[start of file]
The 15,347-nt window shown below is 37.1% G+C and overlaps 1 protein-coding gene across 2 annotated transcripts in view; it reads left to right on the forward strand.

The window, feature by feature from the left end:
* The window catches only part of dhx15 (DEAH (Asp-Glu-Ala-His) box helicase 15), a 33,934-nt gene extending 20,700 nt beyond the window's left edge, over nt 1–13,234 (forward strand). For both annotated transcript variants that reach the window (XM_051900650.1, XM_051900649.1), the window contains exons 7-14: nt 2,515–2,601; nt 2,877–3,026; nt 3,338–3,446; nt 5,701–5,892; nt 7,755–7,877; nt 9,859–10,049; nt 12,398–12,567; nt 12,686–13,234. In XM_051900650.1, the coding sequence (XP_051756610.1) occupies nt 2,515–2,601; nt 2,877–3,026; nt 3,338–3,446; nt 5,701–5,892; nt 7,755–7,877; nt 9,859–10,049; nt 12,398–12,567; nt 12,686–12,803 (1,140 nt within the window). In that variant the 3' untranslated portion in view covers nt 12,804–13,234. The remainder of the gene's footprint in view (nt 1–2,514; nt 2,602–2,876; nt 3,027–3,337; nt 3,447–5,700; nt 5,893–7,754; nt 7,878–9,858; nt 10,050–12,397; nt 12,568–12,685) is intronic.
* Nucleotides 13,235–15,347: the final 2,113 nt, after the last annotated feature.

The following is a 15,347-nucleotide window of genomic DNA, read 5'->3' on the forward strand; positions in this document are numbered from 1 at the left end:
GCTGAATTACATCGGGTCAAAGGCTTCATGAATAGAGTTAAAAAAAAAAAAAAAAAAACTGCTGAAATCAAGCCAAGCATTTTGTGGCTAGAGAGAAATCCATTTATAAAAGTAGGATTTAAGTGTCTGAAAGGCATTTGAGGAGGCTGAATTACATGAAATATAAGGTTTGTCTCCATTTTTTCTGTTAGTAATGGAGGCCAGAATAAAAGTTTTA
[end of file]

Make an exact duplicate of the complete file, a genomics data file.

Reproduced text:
The 15,347-nt window shown below is 37.1% G+C and overlaps 1 protein-coding gene across 2 annotated transcripts in view; it reads left to right on the forward strand.

The window, feature by feature from the left end:
* The window catches only part of dhx15 (DEAH (Asp-Glu-Ala-His) box helicase 15), a 33,934-nt gene extending 20,700 nt beyond the window's left edge, over nt 1–13,234 (forward strand). For both annotated transcript variants that reach the window (XM_051900650.1, XM_051900649.1), the window contains exons 7-14: nt 2,515–2,601; nt 2,877–3,026; nt 3,338–3,446; nt 5,701–5,892; nt 7,755–7,877; nt 9,859–10,049; nt 12,398–12,567; nt 12,686–13,234. In XM_051900650.1, the coding sequence (XP_051756610.1) occupies nt 2,515–2,601; nt 2,877–3,026; nt 3,338–3,446; nt 5,701–5,892; nt 7,755–7,877; nt 9,859–10,049; nt 12,398–12,567; nt 12,686–12,803 (1,140 nt within the window). In that variant the 3' untranslated portion in view covers nt 12,804–13,234. The remainder of the gene's footprint in view (nt 1–2,514; nt 2,602–2,876; nt 3,027–3,337; nt 3,447–5,700; nt 5,893–7,754; nt 7,878–9,858; nt 10,050–12,397; nt 12,568–12,685) is intronic.
* Nucleotides 13,235–15,347: the final 2,113 nt, after the last annotated feature.

The following is a 15,347-nucleotide window of genomic DNA, read 5'->3' on the forward strand; positions in this document are numbered from 1 at the left end:
GCTGAATTACATCGGGTCAAAGGCTTCATGAATAGAGTTAAAAAAAAAAAAAAAAAAACTGCTGAAATCAAGCCAAGCATTTTGTGGCTAGAGAGAAATCCATTTATAAAAGTAGGATTTAAGTGTCTGAAAGGCATTTGAGGAGGCTGAATTACATGAAATATAAGGTTTGTCTCCATTTTTTCTGTTAGTAATGGAGGCCAGAATAAAAGTTTTA